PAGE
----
Christmas, a very special holiday celebrated all around the world, a sacred time spent with family and friends, houses adorned with traditional decorations and illuminated in a splendor of colors, all leading up to the childlike anticipation of Christmas day, the gifts, the food and the wine!
While it may still be quite a few months off for most people, it is now that time of year when suppliers and retailers the world over begin their arduous preparations for the very busy festive season ahead, starting with none other than the hallowed Christmas tree.
In 2015, 12.5 million artificial Christmas trees were purchased in the US alone at a purchase price of $69.38 each, resulting in revenues totaling $854 million for manufacturers in that short period. As a holiday that approximately 2 billion people around the world celebrate, the market for Christmas and these trees is undeniably massive, not to mention the powerful potential for profits it promises.
Between 2010 and 2014 fire fighters responded to an annual average of 200 homes that were reported to be on fire or burnt down in the US alone due to fires started by Christmas trees with a total damage of $16.2 million. Fires started by malfunctions in artificial trees highlight the critical importance of strict quality control measures needed in place during and after production, from the lighting within the tree, the temperatures they produce to the types of plastic that is used to manufacture the tree.
Can your company stand to lose millions because of negligence in the QC process? What about the implications brought about from families that lose their homes or worse?
Preventing unnecessary damages and losses before they happen should be at the top your Christmas wish list. In this blog post we talk to Francois Deudon, CEO of Asia Pacific Inspection, as we seek to understand the technicalities that go into the making of Christmas trees and the essential QC procedures/tests involved in the production of these products, helping to ensure a safer, happier and more ‘festive’ festive season for us all…
A: One of greatest challenges is ensuring that each branch is able to comply with the NFS 54200 / Decree 2003-1123 without any accessible sharp points. In order to comply with this requirement, an industrial practice of bending the end wire of each branch to prevent any accessible sharp points. Many Christmas trees contain hundreds of branches, so the quality control of suppliers plays a significant role so as to manage the potential risks.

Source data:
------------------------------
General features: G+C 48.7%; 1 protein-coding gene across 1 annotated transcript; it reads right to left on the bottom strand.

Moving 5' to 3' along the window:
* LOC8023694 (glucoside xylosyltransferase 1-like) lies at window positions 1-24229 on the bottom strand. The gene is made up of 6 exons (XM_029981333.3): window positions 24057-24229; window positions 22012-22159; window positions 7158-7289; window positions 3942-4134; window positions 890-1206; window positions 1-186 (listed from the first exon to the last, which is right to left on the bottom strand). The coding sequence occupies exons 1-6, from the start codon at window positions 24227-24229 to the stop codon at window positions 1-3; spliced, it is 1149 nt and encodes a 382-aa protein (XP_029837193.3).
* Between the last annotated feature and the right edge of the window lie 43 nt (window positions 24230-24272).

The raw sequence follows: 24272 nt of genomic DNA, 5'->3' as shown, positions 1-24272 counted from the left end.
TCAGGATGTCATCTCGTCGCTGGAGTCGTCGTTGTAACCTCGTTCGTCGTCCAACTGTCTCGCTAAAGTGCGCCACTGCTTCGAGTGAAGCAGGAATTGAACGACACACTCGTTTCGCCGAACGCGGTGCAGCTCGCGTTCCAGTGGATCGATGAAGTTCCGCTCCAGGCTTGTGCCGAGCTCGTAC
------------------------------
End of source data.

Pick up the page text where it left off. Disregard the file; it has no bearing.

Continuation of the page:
A: The quality control involved from the design stage to the mass production stage is needed to manage this concern. In the design stage, a client will instruct the supplier that only qualified raw materials should be used to create this product. In the pre-production stage, raw materials or products should be submitted for testing to ensure that these qualified materials are used. Suppliers should not only use these qualified materials; but they should also be able to avoid contamination during the production process. The clients should then assess the chemical management system of the factory, when they choose a supplier. After the production is completed, the client could then appoint a third party company to pick a sample from the mass production for chemical testing to ensure only qualified materials are being used for production and that there is no chemical contamination.
A: The more experienced a supplier is the better he will understand the regulations of any given country. Here it will be the retailer or the importer’s responsibility to choose an appropriate supplier. This can be done through a technical audit, which could help measure the capability and capacity of suppliers, providing valuable information when choosing suppliers.
A: Yes, the testing on mass production products will assess the flammability of artificial Christmas trees. It could also avoid unauthorized change of the materials during this mass production process.
A: The flammability test, the sharp point sharp edge test and the REACH test are absolutely essential before shipping to any distributors.
While retailers and importers across the globe are preparing for all the holiday joys, what we have learnt is that it will be important to select the correct supplier, based on previous testing records or it may even be important to consider an audit that will help identify any procedural risks early on, as the scope of the festive season is too big to cut any corners as any faults of failure will have the potential to lose you millions. The various Christmas tree testing procedures will be important to ensuring that the festive season will be a safe and happy one all round.